His condition improved dramatically following the drainage with resolution of pyrexia and hypotension. IV ceftriaxone was continued for a total duration of six weeks with oral metronidazole. LWMH was administered for six weeks as well. He remained well six months after discharge.

3. Discussion

Typhoid fever, caused by Salmonella enterica serovar Typhi, is an important disease in many developing countries. It is estimated that there are approximately 22 million typhoid cases and ~200,000 deaths per year worldwide [1].

Enteric fever is caused by Salmonella Typhi or Paratyphi. In contrast, focal infections such as osteomyelitis and endovascular infections tend to be caused by nontyphoidal salmonellae (NTS). While NTS commonly cause endovascular infections with mycotic aneurysm of aorta as the most common site [2, 3], myositis and other soft tissue infections have been previously described [4, 5]. The type of infection depends on both host factors and, to a lesser degree, on the serotype of salmonellae [6].

Transmission usually occurs by the oral-faecal route [7] via consuming contaminated drinking water and food sources, such as poultry, eggs, dairy products, vegetables, and fruits. Our patient did not give a clear history of dietary indiscretion but half-boiled eggs are commonly consumed in Singapore and other parts of Southeast Asia [8, 9].

In microbiology laboratories, salmonellae are now rapidly identified using automated systems [10]. Interestingly, two different salmonellae strains were found in our patient and this may reflect his underlying heavily immunocompromised state [11].

Salmonella infection of the thigh has previously been reported but in association with a pseudoaneurysm of the femoral artery [4].

Current literature regarding epidemiology of extraintestinal salmonellosis in immunocompromised patients remains scarce. A Malaysian study on NTS bacteraemia found that 55 out of 56000 blood cultures collected over four years grew NTS. An extraintestinal focus was found in 30% of cases, most commonly the lung and soft tissues (7.3% each). The study also described higher mortality in immunocompromised patients (30.6% versus 5.3% in immunocompetent patients) [12].

Atherosclerosis and HIV infections are the most common predisposing factors for systemic salmonella infections [13, 14], although recently the emergence of defects or autoantibodies directed against the interferon gamma pathway has been shown to be a major underlying cause of systemic salmonella infections, particularly in Southeast Asia [15].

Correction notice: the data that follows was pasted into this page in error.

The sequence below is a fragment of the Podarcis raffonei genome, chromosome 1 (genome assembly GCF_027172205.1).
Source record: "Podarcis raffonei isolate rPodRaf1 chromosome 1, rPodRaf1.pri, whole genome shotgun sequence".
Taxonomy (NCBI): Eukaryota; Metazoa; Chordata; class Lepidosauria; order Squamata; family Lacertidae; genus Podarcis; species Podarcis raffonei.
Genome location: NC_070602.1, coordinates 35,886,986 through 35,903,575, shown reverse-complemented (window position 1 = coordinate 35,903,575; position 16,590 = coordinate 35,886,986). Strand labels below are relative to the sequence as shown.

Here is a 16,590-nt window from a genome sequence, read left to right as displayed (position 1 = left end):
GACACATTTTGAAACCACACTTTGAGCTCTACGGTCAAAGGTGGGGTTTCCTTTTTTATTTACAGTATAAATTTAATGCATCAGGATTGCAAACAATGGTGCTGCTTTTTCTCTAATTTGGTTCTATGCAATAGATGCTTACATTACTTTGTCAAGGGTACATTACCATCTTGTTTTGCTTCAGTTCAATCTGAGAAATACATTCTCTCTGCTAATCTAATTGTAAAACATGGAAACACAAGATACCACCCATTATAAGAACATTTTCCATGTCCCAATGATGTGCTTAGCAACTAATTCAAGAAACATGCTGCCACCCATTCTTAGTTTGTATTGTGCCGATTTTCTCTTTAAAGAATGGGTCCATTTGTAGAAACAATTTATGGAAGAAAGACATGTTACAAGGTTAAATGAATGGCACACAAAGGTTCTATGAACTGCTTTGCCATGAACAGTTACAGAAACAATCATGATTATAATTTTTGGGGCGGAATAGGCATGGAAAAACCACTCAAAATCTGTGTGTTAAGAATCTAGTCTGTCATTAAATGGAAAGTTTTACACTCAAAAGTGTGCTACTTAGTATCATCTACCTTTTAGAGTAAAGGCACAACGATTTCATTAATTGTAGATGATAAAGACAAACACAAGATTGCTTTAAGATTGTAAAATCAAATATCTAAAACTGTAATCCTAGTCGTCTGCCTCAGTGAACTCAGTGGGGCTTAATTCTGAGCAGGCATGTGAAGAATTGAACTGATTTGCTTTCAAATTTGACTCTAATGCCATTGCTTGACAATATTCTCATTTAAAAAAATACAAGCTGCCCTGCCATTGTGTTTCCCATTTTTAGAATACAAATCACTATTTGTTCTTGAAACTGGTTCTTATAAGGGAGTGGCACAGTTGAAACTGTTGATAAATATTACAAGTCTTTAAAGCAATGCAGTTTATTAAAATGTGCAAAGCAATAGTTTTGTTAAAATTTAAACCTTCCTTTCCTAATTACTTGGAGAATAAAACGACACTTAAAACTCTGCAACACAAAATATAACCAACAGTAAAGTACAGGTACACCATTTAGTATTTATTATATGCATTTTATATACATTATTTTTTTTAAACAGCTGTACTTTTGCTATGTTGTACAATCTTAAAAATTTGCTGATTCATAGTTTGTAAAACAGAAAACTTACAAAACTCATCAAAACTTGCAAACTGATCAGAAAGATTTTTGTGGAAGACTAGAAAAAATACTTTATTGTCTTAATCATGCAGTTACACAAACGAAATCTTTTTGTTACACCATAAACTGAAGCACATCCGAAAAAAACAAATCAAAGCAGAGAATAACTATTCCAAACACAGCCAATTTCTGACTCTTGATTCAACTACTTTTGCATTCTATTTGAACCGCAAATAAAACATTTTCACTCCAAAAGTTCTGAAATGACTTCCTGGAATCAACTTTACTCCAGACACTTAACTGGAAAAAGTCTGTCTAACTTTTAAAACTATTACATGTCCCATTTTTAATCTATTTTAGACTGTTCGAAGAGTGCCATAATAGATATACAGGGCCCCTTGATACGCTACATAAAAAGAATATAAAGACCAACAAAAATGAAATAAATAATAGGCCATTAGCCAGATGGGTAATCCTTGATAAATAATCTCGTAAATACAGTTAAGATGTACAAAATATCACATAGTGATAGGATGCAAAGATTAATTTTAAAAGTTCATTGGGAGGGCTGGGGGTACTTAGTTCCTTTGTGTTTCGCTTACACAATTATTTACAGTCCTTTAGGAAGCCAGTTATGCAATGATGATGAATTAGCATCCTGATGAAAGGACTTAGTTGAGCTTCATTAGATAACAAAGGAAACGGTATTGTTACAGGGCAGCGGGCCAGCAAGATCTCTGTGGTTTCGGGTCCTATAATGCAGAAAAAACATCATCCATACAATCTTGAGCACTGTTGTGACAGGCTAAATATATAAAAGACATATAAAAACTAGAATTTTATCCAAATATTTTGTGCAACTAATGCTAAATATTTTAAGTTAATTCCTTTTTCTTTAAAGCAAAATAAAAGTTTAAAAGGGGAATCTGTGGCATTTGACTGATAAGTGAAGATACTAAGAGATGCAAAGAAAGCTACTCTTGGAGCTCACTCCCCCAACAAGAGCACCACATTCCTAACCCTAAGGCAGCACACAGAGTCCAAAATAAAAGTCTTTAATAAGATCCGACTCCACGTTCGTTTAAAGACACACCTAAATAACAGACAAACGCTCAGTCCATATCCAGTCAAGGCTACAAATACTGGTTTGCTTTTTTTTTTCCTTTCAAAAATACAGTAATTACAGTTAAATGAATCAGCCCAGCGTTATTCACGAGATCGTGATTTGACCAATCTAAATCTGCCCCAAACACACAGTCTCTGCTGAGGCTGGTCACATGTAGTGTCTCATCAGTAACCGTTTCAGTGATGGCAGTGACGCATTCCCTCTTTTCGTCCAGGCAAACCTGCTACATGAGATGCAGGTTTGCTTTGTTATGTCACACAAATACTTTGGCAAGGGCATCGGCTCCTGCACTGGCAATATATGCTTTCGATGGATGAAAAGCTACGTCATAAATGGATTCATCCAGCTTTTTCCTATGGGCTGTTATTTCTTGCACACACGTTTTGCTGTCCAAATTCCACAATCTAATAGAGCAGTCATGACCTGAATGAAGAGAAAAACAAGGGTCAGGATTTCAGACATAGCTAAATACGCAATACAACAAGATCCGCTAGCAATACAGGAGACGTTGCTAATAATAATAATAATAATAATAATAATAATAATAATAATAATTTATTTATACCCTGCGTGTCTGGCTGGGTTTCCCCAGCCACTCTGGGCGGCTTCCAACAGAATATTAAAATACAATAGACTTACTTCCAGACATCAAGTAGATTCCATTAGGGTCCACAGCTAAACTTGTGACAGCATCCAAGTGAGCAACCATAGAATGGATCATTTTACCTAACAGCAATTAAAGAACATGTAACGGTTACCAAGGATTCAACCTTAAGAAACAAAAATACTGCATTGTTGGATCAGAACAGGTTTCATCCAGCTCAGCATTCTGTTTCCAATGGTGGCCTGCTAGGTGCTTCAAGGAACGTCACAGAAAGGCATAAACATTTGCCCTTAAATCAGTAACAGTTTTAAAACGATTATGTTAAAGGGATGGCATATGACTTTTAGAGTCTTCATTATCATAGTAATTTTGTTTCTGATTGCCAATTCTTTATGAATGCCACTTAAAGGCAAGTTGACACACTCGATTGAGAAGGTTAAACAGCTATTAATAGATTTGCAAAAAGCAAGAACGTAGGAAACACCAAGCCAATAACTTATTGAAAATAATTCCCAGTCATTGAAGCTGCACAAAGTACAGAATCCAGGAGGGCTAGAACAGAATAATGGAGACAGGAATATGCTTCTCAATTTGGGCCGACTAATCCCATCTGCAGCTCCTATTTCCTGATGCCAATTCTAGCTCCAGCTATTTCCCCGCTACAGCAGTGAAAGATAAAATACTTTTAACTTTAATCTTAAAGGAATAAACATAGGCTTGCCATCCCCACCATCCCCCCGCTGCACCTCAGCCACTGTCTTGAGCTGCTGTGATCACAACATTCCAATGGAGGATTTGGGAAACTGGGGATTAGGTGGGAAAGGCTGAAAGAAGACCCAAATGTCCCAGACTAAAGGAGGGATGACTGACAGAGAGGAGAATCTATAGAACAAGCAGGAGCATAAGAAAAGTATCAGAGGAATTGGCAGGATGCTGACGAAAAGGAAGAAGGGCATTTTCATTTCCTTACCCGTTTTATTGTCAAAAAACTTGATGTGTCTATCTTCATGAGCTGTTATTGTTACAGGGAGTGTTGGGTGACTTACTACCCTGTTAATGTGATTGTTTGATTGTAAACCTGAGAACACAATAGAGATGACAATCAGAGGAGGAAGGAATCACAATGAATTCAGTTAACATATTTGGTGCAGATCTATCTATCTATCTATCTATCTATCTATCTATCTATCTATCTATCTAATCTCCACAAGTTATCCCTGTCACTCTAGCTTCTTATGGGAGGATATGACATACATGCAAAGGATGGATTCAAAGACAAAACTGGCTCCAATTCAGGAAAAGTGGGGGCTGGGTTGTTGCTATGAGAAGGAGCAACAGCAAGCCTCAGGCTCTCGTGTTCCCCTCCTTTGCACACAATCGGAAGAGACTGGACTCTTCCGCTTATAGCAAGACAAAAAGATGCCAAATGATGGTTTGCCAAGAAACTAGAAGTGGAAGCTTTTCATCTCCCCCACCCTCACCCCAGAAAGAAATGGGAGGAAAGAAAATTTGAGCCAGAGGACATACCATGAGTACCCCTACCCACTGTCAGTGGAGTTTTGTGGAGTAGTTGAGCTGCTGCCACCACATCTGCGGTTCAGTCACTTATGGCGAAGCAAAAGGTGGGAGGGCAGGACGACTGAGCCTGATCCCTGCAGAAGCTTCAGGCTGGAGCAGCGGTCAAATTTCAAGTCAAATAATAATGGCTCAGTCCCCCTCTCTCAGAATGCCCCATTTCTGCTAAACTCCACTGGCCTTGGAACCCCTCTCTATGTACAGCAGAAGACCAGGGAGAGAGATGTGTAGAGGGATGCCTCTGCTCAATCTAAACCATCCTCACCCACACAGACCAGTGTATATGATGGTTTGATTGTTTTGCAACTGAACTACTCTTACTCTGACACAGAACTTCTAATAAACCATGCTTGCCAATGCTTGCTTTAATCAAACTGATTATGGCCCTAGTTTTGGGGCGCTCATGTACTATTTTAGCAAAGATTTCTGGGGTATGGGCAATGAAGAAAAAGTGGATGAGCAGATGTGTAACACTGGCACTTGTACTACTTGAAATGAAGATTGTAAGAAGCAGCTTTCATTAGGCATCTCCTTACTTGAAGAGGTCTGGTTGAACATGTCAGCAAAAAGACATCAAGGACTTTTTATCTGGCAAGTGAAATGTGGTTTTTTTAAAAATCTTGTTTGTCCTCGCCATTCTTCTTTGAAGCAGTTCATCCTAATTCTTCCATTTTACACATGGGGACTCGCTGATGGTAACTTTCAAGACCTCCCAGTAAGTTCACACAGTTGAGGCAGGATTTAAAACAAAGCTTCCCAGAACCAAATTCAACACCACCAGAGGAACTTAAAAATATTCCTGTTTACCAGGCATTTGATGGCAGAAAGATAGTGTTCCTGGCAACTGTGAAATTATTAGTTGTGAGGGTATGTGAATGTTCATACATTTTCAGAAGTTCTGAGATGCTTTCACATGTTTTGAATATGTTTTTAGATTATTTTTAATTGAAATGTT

Warning signs of extraintestinal infection would include localized tenderness in the musculoskeletal system, pleuritic pain suggesting a pleural pathology, chest pain, or embolic phenomena suggesting a mycotic aneurysm.

In our patient, despite adequate treatment of his salmonella bloodstream infection and his deep vein thrombosis with ceftriaxone and LWMH, he became hypotensive and it was only with drainage of his intramuscular abscess that his condition began to improve.

It is important that physicians be alert for timely diagnosis of extraintestinal salmonella infections, especially in immunocompromised patients with the risk of complications which may be potentially fatal [16].

4. Learning Value

The diagnosis of extraintestinal salmonellosis necessitates a high degree of clinical suspicion. The majority of individuals with immunocompromised immune systems present with extraintestinal infections. A multidisciplinary approach is needed to treat immunocompromised patients with extraintestinal salmonella infections and abscesses.

Conflicts of Interest

Dr. Veeraraghavan Meyyur Aravamudan, Dr. Phang Kee Fong, Dr. Jong Sze Chin, Dr. Yang Shiyao Sam, Dr. Pavel Singh, and Dr. P. A. Tambyah have no disclosures to make directly related to the study and no conflicts of interest and no funding was received for the preparation of this manuscript. Dr. Tambyah has received research support from GSK, Sanofi-Pasteur, and Janssen in the last six months.

Authors’ Contributions

Veeraraghavan Meyyur Aravamudan, Phang Kee Fong, Jong Sze chin, and Yang Shiyao Sam helped in the compilation of the text and literature search. Pavel Singh helped in radiological images and literature search. P. A. Tambyah helped in the compilation of the text, literature search, and editing the manuscript.


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Copyright © 2017 Veeraraghavan Meyyur Aravamudan et al. This is an open access article distributed under the Creative Commons Attribution License, which permits unrestricted use, distribution, and reproduction in any medium, provided the original work is properly cited.